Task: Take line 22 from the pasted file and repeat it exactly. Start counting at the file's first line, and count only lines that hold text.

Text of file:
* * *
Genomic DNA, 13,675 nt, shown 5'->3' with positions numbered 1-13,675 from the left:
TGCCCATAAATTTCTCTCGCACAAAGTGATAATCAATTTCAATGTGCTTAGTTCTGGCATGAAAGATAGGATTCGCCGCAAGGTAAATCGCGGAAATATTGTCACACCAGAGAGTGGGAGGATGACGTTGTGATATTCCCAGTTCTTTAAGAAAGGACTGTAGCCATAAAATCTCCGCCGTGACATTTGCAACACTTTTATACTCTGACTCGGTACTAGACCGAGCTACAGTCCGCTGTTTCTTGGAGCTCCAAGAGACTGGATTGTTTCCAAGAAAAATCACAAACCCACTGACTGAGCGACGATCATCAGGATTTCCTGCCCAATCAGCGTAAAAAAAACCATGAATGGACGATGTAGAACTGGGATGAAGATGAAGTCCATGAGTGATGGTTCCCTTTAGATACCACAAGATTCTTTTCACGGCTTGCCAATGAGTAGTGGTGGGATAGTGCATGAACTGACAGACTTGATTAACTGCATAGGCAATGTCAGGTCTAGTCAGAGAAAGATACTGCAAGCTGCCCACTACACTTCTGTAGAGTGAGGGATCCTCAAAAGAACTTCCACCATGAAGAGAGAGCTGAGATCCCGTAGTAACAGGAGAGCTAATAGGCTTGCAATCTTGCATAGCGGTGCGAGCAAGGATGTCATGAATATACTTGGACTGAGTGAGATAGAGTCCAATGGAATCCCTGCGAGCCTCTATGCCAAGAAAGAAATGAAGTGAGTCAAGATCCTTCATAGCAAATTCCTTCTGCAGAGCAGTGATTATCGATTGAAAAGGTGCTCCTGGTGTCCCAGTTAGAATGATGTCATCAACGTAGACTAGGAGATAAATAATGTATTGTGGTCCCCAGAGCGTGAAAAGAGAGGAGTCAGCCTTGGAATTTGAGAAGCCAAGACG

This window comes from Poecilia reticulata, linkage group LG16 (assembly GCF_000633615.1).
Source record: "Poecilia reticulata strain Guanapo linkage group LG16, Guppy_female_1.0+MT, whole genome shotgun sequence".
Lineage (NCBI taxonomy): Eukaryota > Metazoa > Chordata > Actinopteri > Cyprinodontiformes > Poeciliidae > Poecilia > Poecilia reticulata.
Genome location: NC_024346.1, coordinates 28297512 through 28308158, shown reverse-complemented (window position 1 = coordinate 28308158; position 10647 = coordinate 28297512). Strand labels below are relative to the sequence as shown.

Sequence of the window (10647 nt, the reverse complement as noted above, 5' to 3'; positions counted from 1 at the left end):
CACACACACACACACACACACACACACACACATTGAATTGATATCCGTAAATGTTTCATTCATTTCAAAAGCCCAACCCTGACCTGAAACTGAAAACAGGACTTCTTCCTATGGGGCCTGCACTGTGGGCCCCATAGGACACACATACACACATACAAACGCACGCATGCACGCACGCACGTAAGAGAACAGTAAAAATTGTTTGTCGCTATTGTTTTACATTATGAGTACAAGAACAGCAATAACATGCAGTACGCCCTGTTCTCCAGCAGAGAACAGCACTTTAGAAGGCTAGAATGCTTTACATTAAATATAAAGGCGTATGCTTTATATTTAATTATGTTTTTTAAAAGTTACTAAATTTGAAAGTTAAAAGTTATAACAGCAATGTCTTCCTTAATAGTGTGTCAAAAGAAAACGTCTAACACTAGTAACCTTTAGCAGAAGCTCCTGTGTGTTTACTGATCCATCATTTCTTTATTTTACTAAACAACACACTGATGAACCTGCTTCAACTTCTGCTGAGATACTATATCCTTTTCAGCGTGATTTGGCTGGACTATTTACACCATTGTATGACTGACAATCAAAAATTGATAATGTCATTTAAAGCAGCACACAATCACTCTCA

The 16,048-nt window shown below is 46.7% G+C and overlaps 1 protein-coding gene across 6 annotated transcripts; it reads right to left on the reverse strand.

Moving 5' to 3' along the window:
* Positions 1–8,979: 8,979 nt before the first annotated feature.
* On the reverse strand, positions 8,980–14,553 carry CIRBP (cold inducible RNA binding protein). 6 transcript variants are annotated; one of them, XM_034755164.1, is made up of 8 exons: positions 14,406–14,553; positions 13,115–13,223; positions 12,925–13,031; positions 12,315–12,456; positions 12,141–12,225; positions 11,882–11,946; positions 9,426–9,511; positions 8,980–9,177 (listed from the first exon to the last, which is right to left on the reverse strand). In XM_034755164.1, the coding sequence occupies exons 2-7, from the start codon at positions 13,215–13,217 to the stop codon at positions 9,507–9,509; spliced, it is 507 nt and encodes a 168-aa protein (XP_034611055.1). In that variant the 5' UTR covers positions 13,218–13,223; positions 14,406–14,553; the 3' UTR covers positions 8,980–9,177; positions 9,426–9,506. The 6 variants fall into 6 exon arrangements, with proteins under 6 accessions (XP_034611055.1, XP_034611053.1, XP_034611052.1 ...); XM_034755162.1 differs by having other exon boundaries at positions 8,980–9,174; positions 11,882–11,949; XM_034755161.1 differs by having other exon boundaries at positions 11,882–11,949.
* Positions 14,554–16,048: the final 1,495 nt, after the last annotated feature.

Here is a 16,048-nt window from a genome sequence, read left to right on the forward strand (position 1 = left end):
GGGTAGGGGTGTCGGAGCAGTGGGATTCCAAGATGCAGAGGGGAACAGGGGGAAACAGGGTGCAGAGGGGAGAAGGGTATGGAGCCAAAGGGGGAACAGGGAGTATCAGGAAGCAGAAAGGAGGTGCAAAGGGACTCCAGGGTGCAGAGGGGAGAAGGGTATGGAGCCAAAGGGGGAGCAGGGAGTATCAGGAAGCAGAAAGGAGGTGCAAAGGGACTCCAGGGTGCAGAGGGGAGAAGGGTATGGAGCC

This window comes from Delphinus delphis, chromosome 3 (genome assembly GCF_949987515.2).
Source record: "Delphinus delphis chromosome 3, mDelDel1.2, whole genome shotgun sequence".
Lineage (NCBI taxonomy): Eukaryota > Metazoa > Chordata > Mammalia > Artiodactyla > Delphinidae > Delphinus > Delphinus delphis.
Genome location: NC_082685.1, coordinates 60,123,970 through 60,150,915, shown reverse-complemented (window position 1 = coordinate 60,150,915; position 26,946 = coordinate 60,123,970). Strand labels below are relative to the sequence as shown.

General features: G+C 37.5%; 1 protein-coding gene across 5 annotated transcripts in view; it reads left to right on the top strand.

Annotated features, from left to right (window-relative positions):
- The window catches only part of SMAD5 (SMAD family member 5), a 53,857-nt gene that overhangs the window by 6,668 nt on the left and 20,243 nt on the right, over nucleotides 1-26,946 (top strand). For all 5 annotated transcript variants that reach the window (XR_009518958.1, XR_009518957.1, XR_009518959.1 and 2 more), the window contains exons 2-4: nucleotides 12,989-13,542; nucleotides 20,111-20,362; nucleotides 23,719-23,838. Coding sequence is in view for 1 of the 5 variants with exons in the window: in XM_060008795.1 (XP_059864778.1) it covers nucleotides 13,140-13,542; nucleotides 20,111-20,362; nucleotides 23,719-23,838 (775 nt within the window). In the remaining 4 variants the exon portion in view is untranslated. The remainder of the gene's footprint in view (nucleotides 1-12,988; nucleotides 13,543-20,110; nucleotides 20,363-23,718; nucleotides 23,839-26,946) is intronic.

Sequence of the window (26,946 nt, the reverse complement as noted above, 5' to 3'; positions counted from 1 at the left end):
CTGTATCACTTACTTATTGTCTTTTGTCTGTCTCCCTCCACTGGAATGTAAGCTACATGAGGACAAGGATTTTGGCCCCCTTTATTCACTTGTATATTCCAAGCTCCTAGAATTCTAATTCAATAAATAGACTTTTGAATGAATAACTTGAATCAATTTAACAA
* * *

- The window catches only part of SMAD5 (SMAD family member 5), a 53,857-nt gene that overhangs the window by 6,668 nt on the left and 20,243 nt on the right, over nucleotides 1-26,946 (top strand). For all 5 annotated transcript variants that reach the window (XR_009518958.1, XR_009518957.1, XR_009518959.1 and 2 more), the window contains exons 2-4: nucleotides 12,989-13,542; nucleotides 20,111-20,362; nucleotides 23,719-23,838. Coding sequence is in view for 1 of the 5 variants with exons in the window: in XM_060008795.1 (XP_059864778.1) it covers nucleotides 13,140-13,542; nucleotides 20,111-20,362; nucleotides 23,719-23,838 (775 nt within the window). In the remaining 4 variants the exon portion in view is untranslated. The remainder of the gene's footprint in view (nucleotides 1-12,988; nucleotides 13,543-20,110; nucleotides 20,363-23,718; nucleotides 23,839-26,946) is intronic.